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Exclusive Internet Retailer Research shows online retailers have made headway in natural search, and remain on top of paid search tactics.
Online retailers are making gains in natural search, but still find themselves trailing informational sites, notably Wikipedia, in many product categories. When it comes to paid search, where informational sites generally don`t compete, it`s a different story, according to Internet Retailer`s study of the natural and paid search rankings of 250 top retailers, which are featured in the recently released 2010 edition of the Internet Retailer Search Marketing Guide.
The study found that retailers held down the top three spots in a little more than half of the 20 merchandising categories measured for natural search, placing in 35 of 60 possible spots. That`s an improvement over last year`s study, reported in the 2008 Internet Retailer Top 500 Guide, which showed that retailers held only 29 of 60 possible top spots. But that still leaves retailers with opportunities to gain ground in taking prime positions for common search terms.
Amazon.com Inc. outpaced the industry in the first study, coming up 11 times in the top 60 natural keyword positions and placing first in six of them. The new research proved to be more of the same as Amazon filled 12 of the top 60 slots and once again claimed the top position in six categories. And Overstock.com Inc. appeared next most often with three spots in 2009, as in the previous study. No other retailers were listed more than once in the top 60 positions of natural search for these 20 terms.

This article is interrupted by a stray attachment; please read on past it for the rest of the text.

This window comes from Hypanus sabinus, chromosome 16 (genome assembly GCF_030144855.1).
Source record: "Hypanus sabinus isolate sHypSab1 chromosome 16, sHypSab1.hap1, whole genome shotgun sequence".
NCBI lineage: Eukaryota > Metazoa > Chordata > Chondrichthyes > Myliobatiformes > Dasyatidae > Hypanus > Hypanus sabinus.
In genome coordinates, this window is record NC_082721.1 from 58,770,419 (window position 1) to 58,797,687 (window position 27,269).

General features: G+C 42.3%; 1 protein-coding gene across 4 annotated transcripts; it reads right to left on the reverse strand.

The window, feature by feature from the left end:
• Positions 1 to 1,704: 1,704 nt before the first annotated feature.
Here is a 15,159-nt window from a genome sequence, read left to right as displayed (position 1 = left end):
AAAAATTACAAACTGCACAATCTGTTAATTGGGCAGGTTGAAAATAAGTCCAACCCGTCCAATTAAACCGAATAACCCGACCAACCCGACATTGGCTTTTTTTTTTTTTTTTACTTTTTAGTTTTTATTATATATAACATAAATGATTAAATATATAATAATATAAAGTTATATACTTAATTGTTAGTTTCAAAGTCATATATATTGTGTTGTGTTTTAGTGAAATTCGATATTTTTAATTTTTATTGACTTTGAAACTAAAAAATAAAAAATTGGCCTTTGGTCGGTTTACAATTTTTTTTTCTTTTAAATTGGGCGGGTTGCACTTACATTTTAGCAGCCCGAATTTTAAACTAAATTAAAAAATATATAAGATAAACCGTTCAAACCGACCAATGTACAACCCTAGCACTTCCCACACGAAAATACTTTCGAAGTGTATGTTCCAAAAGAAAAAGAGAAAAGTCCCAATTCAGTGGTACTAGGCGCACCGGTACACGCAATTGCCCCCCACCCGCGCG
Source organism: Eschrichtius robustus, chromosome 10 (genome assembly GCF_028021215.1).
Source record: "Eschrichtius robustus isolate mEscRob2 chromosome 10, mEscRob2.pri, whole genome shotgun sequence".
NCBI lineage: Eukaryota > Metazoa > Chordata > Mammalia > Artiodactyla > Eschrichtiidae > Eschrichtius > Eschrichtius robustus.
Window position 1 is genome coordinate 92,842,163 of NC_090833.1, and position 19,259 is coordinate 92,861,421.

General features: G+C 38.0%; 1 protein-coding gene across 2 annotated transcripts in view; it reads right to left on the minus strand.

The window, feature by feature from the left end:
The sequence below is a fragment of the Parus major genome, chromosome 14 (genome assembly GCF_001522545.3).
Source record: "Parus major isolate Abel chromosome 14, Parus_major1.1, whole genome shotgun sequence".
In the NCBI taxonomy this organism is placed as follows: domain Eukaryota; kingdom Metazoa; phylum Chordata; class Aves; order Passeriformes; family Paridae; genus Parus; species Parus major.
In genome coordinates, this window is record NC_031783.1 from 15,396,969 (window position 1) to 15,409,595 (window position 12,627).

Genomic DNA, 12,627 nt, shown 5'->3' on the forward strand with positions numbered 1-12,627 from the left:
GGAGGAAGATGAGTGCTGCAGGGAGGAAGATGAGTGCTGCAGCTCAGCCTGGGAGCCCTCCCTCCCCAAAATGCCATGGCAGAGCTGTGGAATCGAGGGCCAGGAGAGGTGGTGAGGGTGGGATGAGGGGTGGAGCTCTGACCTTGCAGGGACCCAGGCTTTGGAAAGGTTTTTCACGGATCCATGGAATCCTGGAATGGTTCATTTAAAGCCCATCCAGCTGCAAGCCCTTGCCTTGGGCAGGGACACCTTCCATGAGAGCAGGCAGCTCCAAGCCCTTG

Internet Retailer`s study of more than 300 keywords tested on Google`s search engine revealed a number of categories where Google entirely passes over retailers in assigning top spots in natural search results. For example, in the Appliances category, the first three positions were held by informational web sites: ConsumerSearch Inc., Energy Star and Wikipedia.org. The first company with a retail connection was appliance manufacturer Whirlpool and the top merchant was Best Buy, which showed up sixth.
What it takes
One reason retailers haven`t made greater inroads with natural search is that it`s more labor-intensive than paid search. "Paid search is, by design, highly tunable," says e-commerce marketing consultant Larry Becker. "The retailer can tune paid search to the business metrics that make sense to them."
Paid search is based on mathematical formulas that take into account the amount bid as well as Google`s assessment of a site`s relevance to the query. Natural search results reflect Google`s assessment of a site`s content, and retailers wanting to move up in natural search must build or purchase content related to their products. "Creating content takes work," Becker says.
Some retailers are doing a better job than others of gaining visibility in natural search results, often by tapping site analytics to identify words and phrases their customers are searching for or clicking on and making sure a site has lots of content relevant to those terms.